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The meme is an element of culture, such as a cultural practice or idea that is transmitted by nongenetic means, especially imitation. [FN 115] The meme can be thought of as any idea, trend, fashion, tune, catch-phrase, or way of making or doing something – as long as it is capable of replication through imitation. [FN 116] "Free speech" is a meme. (As are political systems, religions, etc. These complex memes are sometimes referred to as memeplexes.) [FN 117] The significant point of memetic theory is that memes (like genes) are selfish replicators, that is, they seek to replicate themselves without any regard for the welfare of the host organism. In the case of the meme, the host organism has generally been thought to be the human brain, although it can be transmitted through media, e.g., a book. Again it is beyond the scope of this paper to explore memetics in great detail. [FN 118] For our purposes it is sufficient to recognize that certain ideas, that is, speech, can be viewed as having independent motivation – to self propagate – without regard to the interests of their host organism. What, if any, are the consequences of allowing ideas to replicate in cyberspace? Are there certain characteristics of this medium that should trigger particular scrutiny? Does the concept of free speech attach itself to the speaker, the audience or the speech itself? To whom does the right belong, the meme or the host? Can the network itself become a host? Or the originator of "speech"? If computer generated links create semiotic meaning, does such computer generated "speech" enjoy free speech protection? [FN 119]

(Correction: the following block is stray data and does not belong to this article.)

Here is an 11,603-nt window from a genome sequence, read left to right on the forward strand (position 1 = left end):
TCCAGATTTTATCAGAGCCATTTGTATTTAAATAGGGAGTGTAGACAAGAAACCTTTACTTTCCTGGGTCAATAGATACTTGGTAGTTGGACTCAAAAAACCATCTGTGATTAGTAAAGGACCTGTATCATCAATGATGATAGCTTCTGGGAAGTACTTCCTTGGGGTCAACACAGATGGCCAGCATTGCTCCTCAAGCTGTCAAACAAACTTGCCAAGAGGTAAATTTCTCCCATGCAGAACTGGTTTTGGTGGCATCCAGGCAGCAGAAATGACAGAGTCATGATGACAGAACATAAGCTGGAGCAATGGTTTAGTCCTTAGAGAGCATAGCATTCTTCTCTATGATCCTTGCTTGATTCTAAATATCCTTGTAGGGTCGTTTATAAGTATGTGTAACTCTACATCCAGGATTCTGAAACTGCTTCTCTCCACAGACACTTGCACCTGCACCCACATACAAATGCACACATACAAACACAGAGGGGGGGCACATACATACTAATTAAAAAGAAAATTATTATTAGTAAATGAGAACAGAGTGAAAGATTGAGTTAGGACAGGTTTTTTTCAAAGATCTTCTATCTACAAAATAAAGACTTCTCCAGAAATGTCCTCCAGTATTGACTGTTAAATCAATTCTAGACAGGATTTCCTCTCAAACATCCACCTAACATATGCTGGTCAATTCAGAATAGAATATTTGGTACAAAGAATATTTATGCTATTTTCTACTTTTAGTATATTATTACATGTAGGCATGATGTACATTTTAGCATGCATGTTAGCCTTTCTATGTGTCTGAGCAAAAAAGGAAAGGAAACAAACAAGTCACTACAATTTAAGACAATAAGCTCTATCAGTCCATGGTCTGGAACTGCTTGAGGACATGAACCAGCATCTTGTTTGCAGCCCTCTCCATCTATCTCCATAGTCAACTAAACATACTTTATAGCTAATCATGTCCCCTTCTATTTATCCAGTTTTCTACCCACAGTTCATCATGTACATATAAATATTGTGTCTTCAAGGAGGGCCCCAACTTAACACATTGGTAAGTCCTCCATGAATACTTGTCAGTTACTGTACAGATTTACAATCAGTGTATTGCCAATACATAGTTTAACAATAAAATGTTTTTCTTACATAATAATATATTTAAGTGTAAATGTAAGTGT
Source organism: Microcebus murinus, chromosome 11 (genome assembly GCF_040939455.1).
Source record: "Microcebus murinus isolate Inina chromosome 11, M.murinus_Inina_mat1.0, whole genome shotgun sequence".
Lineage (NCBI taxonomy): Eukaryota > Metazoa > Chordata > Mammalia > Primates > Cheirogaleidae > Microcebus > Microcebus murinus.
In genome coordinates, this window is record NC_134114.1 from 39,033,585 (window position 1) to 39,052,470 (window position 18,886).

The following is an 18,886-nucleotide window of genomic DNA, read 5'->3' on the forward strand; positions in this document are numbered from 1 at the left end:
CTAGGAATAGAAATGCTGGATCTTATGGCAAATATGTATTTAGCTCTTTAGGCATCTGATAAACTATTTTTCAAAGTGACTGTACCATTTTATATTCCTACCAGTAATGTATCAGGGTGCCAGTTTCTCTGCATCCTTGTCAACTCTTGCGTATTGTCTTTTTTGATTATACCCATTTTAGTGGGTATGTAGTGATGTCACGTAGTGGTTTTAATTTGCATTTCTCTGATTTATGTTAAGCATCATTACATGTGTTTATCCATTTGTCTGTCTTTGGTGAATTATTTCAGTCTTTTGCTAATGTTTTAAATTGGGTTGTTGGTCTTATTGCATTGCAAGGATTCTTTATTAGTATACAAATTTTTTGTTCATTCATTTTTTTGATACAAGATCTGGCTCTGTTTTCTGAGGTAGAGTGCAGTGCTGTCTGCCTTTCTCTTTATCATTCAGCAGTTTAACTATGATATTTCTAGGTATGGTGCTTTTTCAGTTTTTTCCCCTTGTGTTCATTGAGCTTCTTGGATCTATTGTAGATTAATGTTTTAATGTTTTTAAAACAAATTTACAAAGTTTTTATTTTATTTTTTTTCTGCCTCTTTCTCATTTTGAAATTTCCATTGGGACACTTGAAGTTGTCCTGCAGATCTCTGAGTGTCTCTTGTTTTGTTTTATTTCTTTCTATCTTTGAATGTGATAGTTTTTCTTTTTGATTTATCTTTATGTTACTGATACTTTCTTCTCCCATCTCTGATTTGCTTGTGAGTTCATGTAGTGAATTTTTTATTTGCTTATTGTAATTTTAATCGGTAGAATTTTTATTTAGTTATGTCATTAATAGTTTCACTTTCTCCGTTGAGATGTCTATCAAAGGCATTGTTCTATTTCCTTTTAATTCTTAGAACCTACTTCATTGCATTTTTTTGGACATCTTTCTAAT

See generally Blackmore, supra footnote 114. For a theory on what memes physically are, how they originate, how they developed, and how they exist in parasitic relationship to the human brain, see Robert Aunger, "The Electric Meme: A New Theory of How We Think," New York: Free Press (2002). See Blackmore, supra footnote 114, 10-23. Ibid. For a more detailed discussion of memetics and free speech generally, see Jeffrey Evan Stake, "Are We Buyers or Hosts? A Memetic Approach to the First Amendment," 52 Alabama Law Review 1213 (2001) in which the author argues that certain speech (memes), i.e., that which has as its purpose the destruction of other speech through the destruction of host organisms that either believe in other or conflicting memes, might be banned without infringing free speech if a memetic analytical approach were applied. If computer generated virtual porn is protected speech when initiated by a human wouldn't the same hold if initiated directly by the machine? Cf. Ashcroft v. Free Speech Coalition, 122 S. Ct. 1389 (2002). Are the results of data mining – that is, patterns of new knowledge generated through application of algorithms to existing data – protected speech?

116 117 118